Bianca Marais is the author of the bestselling The Witches of Moonshyne Manor, as well as the beloved Hum If You Don’t Know the Words and If You Want to Make God Laugh, and the Audible Original, The Prynne Viper. She taught at the University of Toronto’s School of Continuing Studies where she was awarded an Excellence in Teaching Award for Creative Writing in 2021. She is the co-host of the popular podcast, The Shit No One Tells You About Writing, which is aimed at helping emerging writers become published.
The Great Beta Reader Match-up is back!
Are you looking for beta readers for your work-in-progress? For feedback from fellow writers with whom you might form a writing group?
Sign up to be matched with between three and six other writers who work in similar genres and time zones. Each group will receive their peers’ submissions along with instructions on how to critique the work. Your manuscript does not have to be complete to sign up!
For more info or to sign up, click the button below.
“I was 34 years old when I made my first salad”: a Q&A with CeCe Lyra
If you’ve ever wondered who the hosts of The Shit No One Tells You About Writing podcast really are, you’ve come to the right place. We asked you to submit questions to get to know the hosts better and you did not disappoint. Here CeCe reveals what fictional family she’d like to belong to, whether she’ll ever write another book, and how long she thinks she’d survive on a desert island. Tune in next month when Carly Watters will dish all!
If you were stranded on a desert island for six months and could only bring three books to read / re-read, what would they be?
Best Friends by Martha Moody, The Love Songs of W.E.B. Du Bois by Honorée Fanonne Jeffers, and Good Morning, Monster by Catherine Gildiner. I’d expect to be able to bring along a plethora of notebooks, post-its, and multi-colored pens. I’m an unapologetic annotator. Alas, it’s a moot point as I would not last six days, let alone six months, on a desert island. I have zero survival skills. The thing about this question—which I’ve asked of others, so I understand the impetus—is that it prompts me to select dense titles that are ripe for re-reading, stories that ignite the motor of my imagination. By that logic, my favorite untputdownable page turners wouldn’t even make the shortlist. Perhaps a more revelatory question might be: what three books would I love to be able to read for the first time? But I’m glad you didn’t ask that because it would be even harder to answer!
Do you think you’ll write another book?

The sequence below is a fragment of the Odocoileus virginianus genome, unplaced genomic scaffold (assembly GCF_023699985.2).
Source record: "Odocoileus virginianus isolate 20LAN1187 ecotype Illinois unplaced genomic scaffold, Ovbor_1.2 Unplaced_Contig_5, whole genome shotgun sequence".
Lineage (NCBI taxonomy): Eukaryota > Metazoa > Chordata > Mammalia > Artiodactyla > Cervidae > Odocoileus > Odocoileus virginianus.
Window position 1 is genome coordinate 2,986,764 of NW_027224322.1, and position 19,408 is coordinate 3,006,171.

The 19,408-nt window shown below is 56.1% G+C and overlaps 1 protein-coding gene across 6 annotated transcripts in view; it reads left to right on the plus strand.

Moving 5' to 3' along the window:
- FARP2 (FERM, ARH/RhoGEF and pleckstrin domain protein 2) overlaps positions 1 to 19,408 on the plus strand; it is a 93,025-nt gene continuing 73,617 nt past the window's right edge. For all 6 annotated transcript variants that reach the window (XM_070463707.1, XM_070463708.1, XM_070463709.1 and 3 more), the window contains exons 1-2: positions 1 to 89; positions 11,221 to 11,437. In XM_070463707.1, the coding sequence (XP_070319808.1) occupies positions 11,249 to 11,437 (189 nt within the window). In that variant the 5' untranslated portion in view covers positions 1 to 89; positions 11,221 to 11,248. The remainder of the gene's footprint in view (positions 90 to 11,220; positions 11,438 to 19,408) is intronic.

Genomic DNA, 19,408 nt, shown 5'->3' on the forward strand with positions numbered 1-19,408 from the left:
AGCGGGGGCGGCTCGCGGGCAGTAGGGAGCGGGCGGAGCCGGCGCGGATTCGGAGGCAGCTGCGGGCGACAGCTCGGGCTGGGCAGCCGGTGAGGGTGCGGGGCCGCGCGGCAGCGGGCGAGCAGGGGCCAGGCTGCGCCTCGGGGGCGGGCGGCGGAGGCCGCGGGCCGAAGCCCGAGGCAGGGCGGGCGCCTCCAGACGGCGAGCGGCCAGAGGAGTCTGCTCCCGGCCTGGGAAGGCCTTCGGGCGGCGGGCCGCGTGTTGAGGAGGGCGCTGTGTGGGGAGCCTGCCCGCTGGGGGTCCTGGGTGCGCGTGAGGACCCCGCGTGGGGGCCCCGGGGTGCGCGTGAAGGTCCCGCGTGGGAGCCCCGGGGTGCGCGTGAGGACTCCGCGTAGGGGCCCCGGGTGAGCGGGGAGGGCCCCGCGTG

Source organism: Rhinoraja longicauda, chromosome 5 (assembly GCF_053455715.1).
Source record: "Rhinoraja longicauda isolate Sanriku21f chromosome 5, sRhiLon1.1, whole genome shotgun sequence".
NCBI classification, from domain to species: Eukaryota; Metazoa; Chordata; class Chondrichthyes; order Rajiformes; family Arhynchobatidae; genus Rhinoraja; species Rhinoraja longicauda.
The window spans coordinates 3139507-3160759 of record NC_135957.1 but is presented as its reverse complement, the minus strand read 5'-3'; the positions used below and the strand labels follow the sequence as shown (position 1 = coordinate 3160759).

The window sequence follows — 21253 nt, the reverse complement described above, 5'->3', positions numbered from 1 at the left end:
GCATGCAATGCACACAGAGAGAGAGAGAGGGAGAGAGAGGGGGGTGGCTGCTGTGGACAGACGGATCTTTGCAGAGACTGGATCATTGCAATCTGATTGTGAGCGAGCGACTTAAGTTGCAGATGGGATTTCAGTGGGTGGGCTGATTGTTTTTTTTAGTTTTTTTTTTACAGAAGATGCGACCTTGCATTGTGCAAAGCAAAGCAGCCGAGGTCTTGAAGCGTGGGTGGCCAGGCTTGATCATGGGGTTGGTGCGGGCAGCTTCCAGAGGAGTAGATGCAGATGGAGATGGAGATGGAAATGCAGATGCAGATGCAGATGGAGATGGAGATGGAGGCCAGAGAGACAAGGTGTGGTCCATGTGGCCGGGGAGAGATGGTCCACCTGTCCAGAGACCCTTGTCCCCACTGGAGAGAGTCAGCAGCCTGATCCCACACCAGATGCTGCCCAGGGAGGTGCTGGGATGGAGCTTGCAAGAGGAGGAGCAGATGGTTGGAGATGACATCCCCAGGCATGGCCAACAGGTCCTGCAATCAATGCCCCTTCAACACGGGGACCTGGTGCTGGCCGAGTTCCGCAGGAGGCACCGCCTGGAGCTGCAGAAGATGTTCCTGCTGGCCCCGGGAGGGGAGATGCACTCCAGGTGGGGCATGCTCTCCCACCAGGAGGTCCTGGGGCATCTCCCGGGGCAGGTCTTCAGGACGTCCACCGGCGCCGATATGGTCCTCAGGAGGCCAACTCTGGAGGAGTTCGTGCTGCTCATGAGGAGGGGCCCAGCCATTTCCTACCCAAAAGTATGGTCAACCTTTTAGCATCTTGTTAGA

Yes, but not for (at least) another decade. Being a literary agent does not allow for the lengthy periods of sustained introspection that I need to write—not at this stage in my career, anyway. I am a compulsive person: when I love something, it soaks up all my attention. I quite like that about me; I enjoy having an obsessive brain. To anyone who is thinking, That’s not healthy or Balance is important in life, let me assure you that I am wedded to passion and it’s a blissfully happy union. Agenting brings me purpose, delight, and fulfilment beyond my wildest dreams, and working on my clients’ brilliant works allows me to channel my creative energy. Together, we brainstorm, scene solve, and psychoanalyze characters to elevate their stories. What that means is that my favorite part about writing—story crafting—is something I get to do practically every day.
What skill would people be surprised to learn you have?
I can drive a stick. Is that surprising? I also love to skydive and hang-glide but that’s not really a skill, though it’s something about me that typically shocks people. I think people would be more surprised about skills I don’t have. I can’t work a can opener. I have no sense of direction to the point where I get lost in my own neighborhood. I was 34 years old when I made my first salad. (I did not eat it, as I don’t understand the appeal of munching on leaves.) I blame my obsessive personality: if it’s not about books, I’m not interested.
Favorite place to get work done (coffee shop, kitchen table, etc.)?
The oversized armchair in my office. I put my feet up on the footstool, Baba hops on to cuddle on my lap, and I get work done while he snores. I am very lucky to have my own space. It’s something I’ve always wanted and that we made happen when the pandemic hit and our apartment shrunk. Do you know that show Love it or List It? Well, for my husband and me it was House or Divorce. (I am only half kidding—all the respect for couples who can work from home side-by-side.) Every day when I step into my office, I contemplate how lucky I am. It’s a proper room of my own, complete with a color-coordinated bookcase, desk, file cabinets, and white board—I even have an altar for my spiritual charms. Virginia Woolf’s words ring true for literary agents, too.
Is there a fictional family from a book that you wish you were a member of?